Rare new arrival stomps into Chester Zoo
Chester Zoo’s latest arrival brings vital new blood to the breeding programme for the endangered species.
13-year-old Stomp recently arrived from Stuttgart in Germany and keepers at the zoo hope that hewill sire a number of new calves once he has been introduced to one of the zoo’s resident females, K’tusha.
Stomp is an important boost to the endangered species breeding programme which aims to breed a safety-net population in zoos to ensure their continued survival around the world.
The Democratic Republic of Congo (DRC) is only country in the world where okapis can be found and their wild number is in decline due to habitat loss, hunting for their meat and the previous civil unrest in the DRC.
Tim Rowlands, curator of mammals, said:
Stomp will soon be paired up with one of our resident female okapis, K’tusha, who was also brought to the zoo in 2014. We hope that, once properly introduced, Stomp will work his magic and bring vital new blood to the endangered species breeding programme and sire a number of calves.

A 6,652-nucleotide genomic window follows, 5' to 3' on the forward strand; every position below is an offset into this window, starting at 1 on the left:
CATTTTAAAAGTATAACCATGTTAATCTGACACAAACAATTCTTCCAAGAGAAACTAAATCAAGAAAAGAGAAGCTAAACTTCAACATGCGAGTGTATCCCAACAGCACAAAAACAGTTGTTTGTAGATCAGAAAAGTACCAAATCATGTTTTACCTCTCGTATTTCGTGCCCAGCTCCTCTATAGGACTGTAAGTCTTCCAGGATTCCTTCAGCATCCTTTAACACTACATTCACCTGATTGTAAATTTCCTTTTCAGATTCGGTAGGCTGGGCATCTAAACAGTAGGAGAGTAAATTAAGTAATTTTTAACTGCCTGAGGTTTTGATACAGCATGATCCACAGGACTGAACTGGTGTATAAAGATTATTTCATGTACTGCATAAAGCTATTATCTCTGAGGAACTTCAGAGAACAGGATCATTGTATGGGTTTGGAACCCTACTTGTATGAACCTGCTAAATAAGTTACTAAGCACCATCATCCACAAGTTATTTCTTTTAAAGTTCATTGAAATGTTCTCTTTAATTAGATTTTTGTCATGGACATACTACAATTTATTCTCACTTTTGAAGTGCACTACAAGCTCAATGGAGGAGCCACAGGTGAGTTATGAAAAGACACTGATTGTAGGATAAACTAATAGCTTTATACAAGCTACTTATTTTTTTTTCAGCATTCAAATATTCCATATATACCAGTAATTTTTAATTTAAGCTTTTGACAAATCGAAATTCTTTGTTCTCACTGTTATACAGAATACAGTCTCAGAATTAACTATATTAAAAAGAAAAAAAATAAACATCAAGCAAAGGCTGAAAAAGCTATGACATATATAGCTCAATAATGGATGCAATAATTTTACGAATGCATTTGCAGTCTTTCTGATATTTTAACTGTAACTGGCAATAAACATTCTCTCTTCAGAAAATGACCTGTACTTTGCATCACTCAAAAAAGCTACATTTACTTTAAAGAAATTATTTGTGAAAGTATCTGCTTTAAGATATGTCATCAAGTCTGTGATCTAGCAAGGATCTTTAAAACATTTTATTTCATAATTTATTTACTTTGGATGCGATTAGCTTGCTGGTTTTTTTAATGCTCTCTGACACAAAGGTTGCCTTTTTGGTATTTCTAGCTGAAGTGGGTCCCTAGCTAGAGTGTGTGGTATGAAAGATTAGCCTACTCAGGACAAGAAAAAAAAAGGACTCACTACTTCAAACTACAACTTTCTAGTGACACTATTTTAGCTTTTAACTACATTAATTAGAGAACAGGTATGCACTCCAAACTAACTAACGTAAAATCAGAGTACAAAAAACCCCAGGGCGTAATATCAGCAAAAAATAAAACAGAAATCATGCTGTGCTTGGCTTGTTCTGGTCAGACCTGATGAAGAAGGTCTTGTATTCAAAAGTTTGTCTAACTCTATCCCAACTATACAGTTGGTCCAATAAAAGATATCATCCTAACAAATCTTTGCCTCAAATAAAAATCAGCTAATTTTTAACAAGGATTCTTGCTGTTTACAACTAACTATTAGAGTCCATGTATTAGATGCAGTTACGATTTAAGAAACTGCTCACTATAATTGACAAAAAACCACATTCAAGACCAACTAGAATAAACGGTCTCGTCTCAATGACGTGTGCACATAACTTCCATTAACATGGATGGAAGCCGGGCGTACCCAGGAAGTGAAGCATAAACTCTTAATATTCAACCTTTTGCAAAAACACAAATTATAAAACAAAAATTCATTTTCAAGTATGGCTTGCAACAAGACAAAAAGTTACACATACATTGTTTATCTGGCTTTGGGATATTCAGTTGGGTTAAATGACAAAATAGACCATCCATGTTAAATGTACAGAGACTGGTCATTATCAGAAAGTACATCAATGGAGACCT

Sadly, okapis are very mysterious and shy in nature and they’re experiencing a silent extinction, and for that reason it’s really important that we try to raise as much as awareness as possible about the threats the face so that urgent action can be taken.
Due to okapis being shy in nature, experts aren’t entirely sure how many are left in the wild – but there have been less sittings in their native range.
Chester Zoo is working with the International Union for the Conservation of Nature’s (IUCN’s) giraffe and okapi specialist advisory group, which aims to develop a long-term conservation strategy for okapis to safeguard their future. The zoo also supports the DRC Wildlife Authority and their efforts to protect the species in the Ituri Forest in the DRC.
Stomp’s arrival brings the total number of okapis at Chester to four.